Learning a new skill, like knitting, can help us maintain the health of our brain. The Global Council on Brain Health (GCBH) focuses on brain health underlying people’s ability to think and reason as they age, including aspects of memory, perception, and judgment. They recently published a report entitled How to Sustain Brain Healthy Behaviors, which emphasizes the importance of trying new novel activities to stimulate your brain. One of the benefits of knitting is that there is always something new to learn! The process of learning new techniques and patterns is seemingly endless.

Here are some of the practical tips from the feature on cognitively stimulating activities, along with related knitting tips.

1) Find new ways to stimulate your brain. Novelty is important to continually challenge the brain and is an element in what makes even routine cognitive activities interesting and challenging.

Betsan Corkhill mentions frequently in her stitchlinks.com writing that trying new patterns and seeking new challenges can stimulate new neural connections and keep our knitting practices as engaging as possible.

2) Engage your brain along with someone else. Pick a skill or hobby that you want to learn and find a mentor, friend, or companion to help you do it. Social aspects of activities that challenge your brain can help inspire you to continue your efforts. If being with other people motivates you as it does for many people, join a group activity.

Knitting can be a very social activity and many find support from other knitters through local yarn shops or guilds. There is a long standing tradition of knitting circles bringing communities together.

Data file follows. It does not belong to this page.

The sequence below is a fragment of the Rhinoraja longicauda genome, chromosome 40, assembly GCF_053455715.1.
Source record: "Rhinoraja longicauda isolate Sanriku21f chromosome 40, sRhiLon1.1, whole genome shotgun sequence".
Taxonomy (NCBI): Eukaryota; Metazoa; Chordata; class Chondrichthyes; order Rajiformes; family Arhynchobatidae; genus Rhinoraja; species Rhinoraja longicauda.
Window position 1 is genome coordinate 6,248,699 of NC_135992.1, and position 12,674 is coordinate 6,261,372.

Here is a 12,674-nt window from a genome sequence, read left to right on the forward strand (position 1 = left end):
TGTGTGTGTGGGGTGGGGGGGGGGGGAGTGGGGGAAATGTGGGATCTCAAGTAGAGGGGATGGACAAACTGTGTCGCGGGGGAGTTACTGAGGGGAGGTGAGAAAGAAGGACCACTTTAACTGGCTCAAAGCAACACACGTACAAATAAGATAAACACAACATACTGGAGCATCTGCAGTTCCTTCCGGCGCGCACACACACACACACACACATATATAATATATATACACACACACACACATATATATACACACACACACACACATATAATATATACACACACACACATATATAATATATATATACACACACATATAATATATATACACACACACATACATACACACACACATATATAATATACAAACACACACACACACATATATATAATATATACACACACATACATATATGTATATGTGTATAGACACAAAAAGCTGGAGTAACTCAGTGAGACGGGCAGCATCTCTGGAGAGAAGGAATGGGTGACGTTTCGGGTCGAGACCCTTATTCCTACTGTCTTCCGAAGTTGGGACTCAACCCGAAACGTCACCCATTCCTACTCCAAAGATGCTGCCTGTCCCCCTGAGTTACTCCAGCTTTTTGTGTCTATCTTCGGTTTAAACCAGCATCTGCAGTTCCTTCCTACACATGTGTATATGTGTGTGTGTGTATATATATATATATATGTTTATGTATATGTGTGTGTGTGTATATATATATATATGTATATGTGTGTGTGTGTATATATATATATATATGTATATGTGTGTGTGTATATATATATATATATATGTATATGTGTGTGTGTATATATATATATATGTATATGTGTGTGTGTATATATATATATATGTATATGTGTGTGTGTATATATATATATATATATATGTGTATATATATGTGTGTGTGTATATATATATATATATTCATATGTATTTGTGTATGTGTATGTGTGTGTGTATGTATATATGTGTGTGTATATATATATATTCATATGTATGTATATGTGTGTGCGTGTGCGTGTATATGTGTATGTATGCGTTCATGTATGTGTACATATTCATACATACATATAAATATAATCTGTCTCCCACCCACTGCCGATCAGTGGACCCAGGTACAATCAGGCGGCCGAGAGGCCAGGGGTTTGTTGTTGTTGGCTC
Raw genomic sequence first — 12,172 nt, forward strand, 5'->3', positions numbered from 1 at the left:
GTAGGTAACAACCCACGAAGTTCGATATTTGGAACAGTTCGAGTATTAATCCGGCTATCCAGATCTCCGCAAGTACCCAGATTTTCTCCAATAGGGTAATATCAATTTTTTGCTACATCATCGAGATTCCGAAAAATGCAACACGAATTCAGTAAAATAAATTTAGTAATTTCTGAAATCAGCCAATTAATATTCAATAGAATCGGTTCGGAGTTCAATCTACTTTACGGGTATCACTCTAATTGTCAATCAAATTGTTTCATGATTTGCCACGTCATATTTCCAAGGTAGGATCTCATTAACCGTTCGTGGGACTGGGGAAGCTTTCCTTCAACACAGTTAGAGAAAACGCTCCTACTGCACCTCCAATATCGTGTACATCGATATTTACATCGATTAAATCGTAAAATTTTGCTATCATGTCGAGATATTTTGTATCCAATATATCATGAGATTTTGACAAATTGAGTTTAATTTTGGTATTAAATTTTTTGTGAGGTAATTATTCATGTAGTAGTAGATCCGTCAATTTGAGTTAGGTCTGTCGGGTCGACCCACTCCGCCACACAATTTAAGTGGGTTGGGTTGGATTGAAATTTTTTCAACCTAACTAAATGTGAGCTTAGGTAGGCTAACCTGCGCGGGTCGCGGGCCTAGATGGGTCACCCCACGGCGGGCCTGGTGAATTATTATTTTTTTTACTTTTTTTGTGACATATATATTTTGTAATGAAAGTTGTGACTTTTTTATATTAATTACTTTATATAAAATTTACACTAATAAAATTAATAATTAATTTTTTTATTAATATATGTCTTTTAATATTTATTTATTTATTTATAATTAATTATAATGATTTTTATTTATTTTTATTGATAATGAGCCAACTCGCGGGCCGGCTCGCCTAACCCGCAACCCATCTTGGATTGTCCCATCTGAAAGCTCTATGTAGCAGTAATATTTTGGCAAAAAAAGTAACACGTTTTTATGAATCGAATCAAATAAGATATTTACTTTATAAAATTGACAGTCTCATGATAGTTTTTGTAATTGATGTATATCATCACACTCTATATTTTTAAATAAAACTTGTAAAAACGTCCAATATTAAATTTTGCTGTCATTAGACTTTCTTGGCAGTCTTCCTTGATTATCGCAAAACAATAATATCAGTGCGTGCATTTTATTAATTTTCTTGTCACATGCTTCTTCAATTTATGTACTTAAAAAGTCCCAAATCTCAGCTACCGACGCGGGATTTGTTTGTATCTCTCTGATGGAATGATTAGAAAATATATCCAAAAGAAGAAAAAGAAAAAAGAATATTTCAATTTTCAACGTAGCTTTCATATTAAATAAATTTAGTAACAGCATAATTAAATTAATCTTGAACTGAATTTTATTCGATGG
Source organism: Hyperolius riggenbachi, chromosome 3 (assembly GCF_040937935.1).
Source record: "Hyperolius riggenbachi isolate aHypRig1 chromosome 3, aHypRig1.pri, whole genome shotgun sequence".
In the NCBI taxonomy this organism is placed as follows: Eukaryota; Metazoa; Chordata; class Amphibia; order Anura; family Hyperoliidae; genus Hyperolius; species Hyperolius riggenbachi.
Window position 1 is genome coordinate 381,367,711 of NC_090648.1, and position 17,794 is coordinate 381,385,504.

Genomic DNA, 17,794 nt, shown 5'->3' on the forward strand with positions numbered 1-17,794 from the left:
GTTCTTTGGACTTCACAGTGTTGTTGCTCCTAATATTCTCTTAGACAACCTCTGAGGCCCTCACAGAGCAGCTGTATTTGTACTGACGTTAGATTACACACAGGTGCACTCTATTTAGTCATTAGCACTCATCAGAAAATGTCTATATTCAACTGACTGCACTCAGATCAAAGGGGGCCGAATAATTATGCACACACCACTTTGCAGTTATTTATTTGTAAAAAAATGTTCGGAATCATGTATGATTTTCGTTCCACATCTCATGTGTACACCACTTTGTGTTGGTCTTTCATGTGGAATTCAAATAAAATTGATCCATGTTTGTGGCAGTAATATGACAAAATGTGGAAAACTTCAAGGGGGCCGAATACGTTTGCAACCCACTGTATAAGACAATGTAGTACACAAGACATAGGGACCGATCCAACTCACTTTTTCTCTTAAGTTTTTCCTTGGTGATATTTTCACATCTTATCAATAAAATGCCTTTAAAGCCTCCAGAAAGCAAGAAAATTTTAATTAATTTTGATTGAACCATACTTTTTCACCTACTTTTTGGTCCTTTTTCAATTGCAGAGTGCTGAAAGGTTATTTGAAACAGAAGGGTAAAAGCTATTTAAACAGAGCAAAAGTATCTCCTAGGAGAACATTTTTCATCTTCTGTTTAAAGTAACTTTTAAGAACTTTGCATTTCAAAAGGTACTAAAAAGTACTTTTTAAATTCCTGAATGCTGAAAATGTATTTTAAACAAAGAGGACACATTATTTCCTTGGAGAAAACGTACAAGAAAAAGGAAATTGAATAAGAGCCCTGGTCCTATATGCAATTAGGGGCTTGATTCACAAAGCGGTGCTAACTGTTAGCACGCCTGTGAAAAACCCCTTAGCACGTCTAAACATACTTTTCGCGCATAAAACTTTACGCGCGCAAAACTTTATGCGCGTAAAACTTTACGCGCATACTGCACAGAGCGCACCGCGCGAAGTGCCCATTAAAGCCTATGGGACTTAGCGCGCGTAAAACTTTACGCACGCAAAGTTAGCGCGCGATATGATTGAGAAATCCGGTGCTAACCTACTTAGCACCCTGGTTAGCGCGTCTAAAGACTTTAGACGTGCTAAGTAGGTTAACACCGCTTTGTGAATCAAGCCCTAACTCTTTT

3) Choose an activity that you enjoy. This will make it easier to stay motivated and committed over time.

Most people we teach to knit enjoy it, and especially those that overcome the initial challenge find that they feel the greatest sense of accomplishment and satisfaction.

4) Make it easy on yourself. Select activities which fit in well with your schedule and are easily accessible so you can stay engaged in the activity.

Knitting is an exceptionally portable and easy craft to do just about anywhere. It is not messy or difficult to do in a variety of settings. Picking a variety of patterns from easy to challenging can keep you engaged in any setting.

The GCBH group recently partnered with researcher BJ Fogg, Stanford University Professor and Director of the Behavior Design Lab. Dr. Fogg is the author of Tiny Habits: The Small Changes that Change Everything. He emphasizes that creating a healthier and happier life starts with tiny habits, but in addition we should make a habit of constantly seeking new novel experiences. There is a ripple effect where if you feel good about what you are doing, you will do it more. Our emotional responses can guide our habits. Knitting is an excellent habit to connect with both mentally and emotionally.

The Foundation for Art and Healing was founded to embrace the arts as a proven path towards improved personal and public health. Building off this research, Project Knitwell provides knitting as a tool for creative expression to help many facing stress find a new positive routine.

“Creative expression also has the power to improve well-being by helping us understand ourselves and shifting perspectives that reinforce positive behaviors. Physiologically, making art has powerful effects on our bodies: reducing blood pressure, bolstering our immune system, improving brain cognition, and fighting inflammation.”